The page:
PISCES:

After trying to curb the late-night munchies in preparation for spring break, it’s time to embrace your cravings. When everything else on campus has closed, make your way to Zick’s or Subway for a satisfying late-night meal.

Sexual Assault Reckoning Has Yet to Come at Wake Forest

On a regular February morning in 2014, Elizabeth Kuehn didn’t wake up to her alarm.

Instead, she woke up to something alarming — a male student raping her.

Afterwards, Kuehn, then a sophomore, knew what happened but couldn’t process it. She didn’t cry for two weeks. She blamed herself for months. She constantly worried about taking action against her rapist, wondering if she could prevent him from doing it again.

In the four years that have passed, Kuehn fought to take back control and to heal.

Despite her accomplishments, the #MeToo movement caused Kuehn so much discomfort that she originally did not want to speak out.

When a man tried to grab her underwear through her dress in a bar, Kuehn decided her time had come. She recently published an online article, “Time for Me to Say #MeToo,” about the mental process behind her recovery.

“It’s a lot easier to be vocal when you’re angry than when you’re sad,” Kuehn said.

The #MeToo movement gained traction in October when, in the wake of scandals such as the Harvey Weinstein accusations, actress Alyssa Milano encouraged her Twitter followers to post their experiences of sexual misconduct online or to simply respond with #MeToo, assuring other survivors that they are not alone.

While #MeToo has empowered many people to come forward with their stories, the high frequency of sexual assault on college campuses, including Wake Forest, remains unseen. The Bureau of Justice Statistics reported that 80 percent of sexual assaults committed against college women go unreported.

“We have no reason to believe that the Wake Forest campus is any different,” said Tanya Jachimiak, the Title IX coordinator. “We do know that the number of reports that we receive do not capture all of the survivors out there.”

There are many factors, both social and personal, that affect a student’s decision to report sexual violence. According to Steph Trilling, assistant director of the Safe Office, these can range from fear of not being believed to worries about consequences.

“Many students say that after an experience of sexual misconduct they just want things to go back to normal,” Trilling said. “Participating in a reporting process can remind them of their experience, which may contribute to further emotional distress.”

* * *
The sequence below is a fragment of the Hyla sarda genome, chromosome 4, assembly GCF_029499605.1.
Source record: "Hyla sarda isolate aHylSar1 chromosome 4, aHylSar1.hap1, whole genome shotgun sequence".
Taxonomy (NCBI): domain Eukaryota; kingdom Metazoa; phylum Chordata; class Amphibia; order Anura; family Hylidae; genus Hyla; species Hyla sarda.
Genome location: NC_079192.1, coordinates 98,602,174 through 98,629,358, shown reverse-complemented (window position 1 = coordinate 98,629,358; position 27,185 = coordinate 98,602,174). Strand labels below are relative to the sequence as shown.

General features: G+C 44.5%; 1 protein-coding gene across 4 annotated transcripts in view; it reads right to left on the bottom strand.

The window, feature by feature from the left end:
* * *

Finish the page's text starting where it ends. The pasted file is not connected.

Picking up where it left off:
In May, Kuehn wanted to report with the school, but as her rapist had graduated, she would have had to press official legal charges. After talking with a criminal defense lawyer who told her that she had a strong case, Kuehn weighed her options. In the end, she made the right decision for herself: to not press charges.

“I thought it would hinder my healing process to have to go through that,” Kuehn said.

Exactly how many collegiate cases exist is hard to discern due to the lack of reporting. A poll by The Washington Post reported that 1 in 5 collegiate women are sexually violated.

According to the Wake Forest Annual Crime and Fire Report, there were 12 reported cases of fondling on campus from 2014 to 2016 and 10 reported cases of rape on campus in the same period.

Juniors Katy Marget and Emily Walton believe there is a high prevalence of sexual misconduct on campus. Together, they run an online blog, titled ‘End the Silence, Wake Forest,’ which publishes anonymous submissions from Wake Forest students in an effort to raise awareness about sexual violence.

On average, they receive three to four submissions per semester of direct stories about experiences of sexual misconduct in addition to the many that express support of survivors.

Marget believes that the anonymity gives more power to the stories than it might take away in how it exemplifies the prevalence of sexual misconduct.

“When you’re reading [the blog], it’s someone you could have class with, it’s someone you could walk by every day,” Marget said.

After publishing her article, Kuehn received responses from 14 current and former Wake Forest students — many of whom she didn’t know — who shared with her their similar experiences. In the era of #MeToo, Kuehn hopes that the stigma of sexual misconduct will dissipate.

“It shouldn’t be that scary for me to tell people that I was raped because I didn’t do anything wrong,” Kuehn said. “What am I so afraid of?”

 

Bias Incident Report Creates Controversy

On Wednesday, Feb. 28, senior Ryan Wolfe appeared on Fox News’ “Tucker Carlson Tonight” to speak about Wake Forest’s response to a bias incident report he submitted regarding perceived harassment he was facing by his peers. On the show, he claimed that the university’s perceived lack of effective action in response to his report exemplified that the university’s policies against bias are not enforced equally for all students.

Wolfe submitted the report a year and a half ago in the fall of 2016, against a group of students who he claims violated the Code of Conduct and harassed him for his race and political views. Wolfe was upset with the way the university handled the situation. The story broke following an article published by The Wake Forest Review on Monday, Feb. 26, and has since garnered national attention.

The article, titled “Wake Forest Declines to Enforce Harassment Policies for Conservative Student,” has been picked up by several online conservative media platforms. Various publications include The Daily Caller, College Fix, Truth Revolt and Drudge Report, many of them reinforcing The Review’s claim that Wolfe’s experience exemplifies the university’s inconsistent approach to bias incident reports, and can be generalized to reflect the experiences of many conservative students on what they consider liberal college campuses.